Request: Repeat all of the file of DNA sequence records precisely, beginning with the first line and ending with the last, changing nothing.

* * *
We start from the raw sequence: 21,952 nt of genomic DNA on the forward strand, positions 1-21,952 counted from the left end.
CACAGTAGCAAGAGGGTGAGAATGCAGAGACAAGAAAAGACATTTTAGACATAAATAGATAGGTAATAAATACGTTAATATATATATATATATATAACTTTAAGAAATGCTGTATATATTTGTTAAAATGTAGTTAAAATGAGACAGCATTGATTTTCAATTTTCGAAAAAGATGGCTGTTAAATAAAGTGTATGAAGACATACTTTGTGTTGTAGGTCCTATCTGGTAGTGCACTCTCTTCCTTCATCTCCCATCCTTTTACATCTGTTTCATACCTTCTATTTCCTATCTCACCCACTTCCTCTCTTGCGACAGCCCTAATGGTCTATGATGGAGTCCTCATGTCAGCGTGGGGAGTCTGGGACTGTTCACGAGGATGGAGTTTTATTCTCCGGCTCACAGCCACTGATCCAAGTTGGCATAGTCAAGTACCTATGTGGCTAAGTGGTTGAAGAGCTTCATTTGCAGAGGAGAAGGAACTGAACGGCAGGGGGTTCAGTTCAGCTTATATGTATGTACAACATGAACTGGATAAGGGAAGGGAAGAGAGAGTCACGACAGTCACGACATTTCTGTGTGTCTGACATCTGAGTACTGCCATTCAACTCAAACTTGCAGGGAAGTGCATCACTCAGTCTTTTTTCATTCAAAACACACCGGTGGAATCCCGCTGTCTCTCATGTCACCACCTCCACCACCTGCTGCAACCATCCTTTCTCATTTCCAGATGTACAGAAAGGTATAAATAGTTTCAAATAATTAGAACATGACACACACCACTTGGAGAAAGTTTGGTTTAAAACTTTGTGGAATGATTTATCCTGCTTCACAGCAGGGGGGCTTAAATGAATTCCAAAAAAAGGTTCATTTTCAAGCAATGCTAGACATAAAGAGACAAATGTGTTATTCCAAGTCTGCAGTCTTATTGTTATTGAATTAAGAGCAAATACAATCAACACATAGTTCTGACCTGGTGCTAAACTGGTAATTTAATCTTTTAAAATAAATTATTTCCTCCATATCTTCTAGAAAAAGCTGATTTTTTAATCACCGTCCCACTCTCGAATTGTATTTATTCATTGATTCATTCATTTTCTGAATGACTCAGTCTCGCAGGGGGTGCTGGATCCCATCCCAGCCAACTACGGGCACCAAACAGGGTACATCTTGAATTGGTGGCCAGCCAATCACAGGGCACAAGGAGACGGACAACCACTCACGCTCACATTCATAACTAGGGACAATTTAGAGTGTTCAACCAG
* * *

We start from the raw sequence: 21,952 nt of genomic DNA on the forward strand, positions 1-21,952 counted from the left end.
CACAGTAGCAAGAGGGTGAGAATGCAGAGACAAGAAAAGACATTTTAGACATAAATAGATAGGTAATAAATACGTTAATATATATATATATATATAACTTTAAGAAATGCTGTATATATTTGTTAAAATGTAGTTAAAATGAGACAGCATTGATTTTCAATTTTCGAAAAAGATGGCTGTTAAATAAAGTGTATGAAGACATACTTTGTGTTGTAGGTCCTATCTGGTAGTGCACTCTCTTCCTTCATCTCCCATCCTTTTACATCTGTTTCATACCTTCTATTTCCTATCTCACCCACTTCCTCTCTTGCGACAGCCCTAATGGTCTATGATGGAGTCCTCATGTCAGCGTGGGGAGTCTGGGACTGTTCACGAGGATGGAGTTTTATTCTCCGGCTCACAGCCACTGATCCAAGTTGGCATAGTCAAGTACCTATGTGGCTAAGTGGTTGAAGAGCTTCATTTGCAGAGGAGAAGGAACTGAACGGCAGGGGGTTCAGTTCAGCTTATATGTATGTACAACATGAACTGGATAAGGGAAGGGAAGAGAGAGTCACGACAGTCACGACATTTCTGTGTGTCTGACATCTGAGTACTGCCATTCAACTCAAACTTGCAGGGAAGTGCATCACTCAGTCTTTTTTCATTCAAAACACACCGGTGGAATCCCGCTGTCTCTCATGTCACCACCTCCACCACCTGCTGCAACCATCCTTTCTCATTTCCAGATGTACAGAAAGGTATAAATAGTTTCAAATAATTAGAACATGACACACACCACTTGGAGAAAGTTTGGTTTAAAACTTTGTGGAATGATTTATCCTGCTTCACAGCAGGGGGGCTTAAATGAATTCCAAAAAAAGGTTCATTTTCAAGCAATGCTAGACATAAAGAGACAAATGTGTTATTCCAAGTCTGCAGTCTTATTGTTATTGAATTAAGAGCAAATACAATCAACACATAGTTCTGACCTGGTGCTAAACTGGTAATTTAATCTTTTAAAATAAATTATTTCCTCCATATCTTCTAGAAAAAGCTGATTTTTTAATCACCGTCCCACTCTCGAATTGTATTTATTCATTGATTCATTCATTTTCTGAATGACTCAGTCTCGCAGGGGGTGCTGGATCCCATCCCAGCCAACTACGGGCACCAAACAGGGTACATCTTGAATTGGTGGCCAGCCAATCACAGGGCACAAGGAGACGGACAACCACTCACGCTCACATTCATAACTAGGGACAATTTAGAGTGTTCAACCAG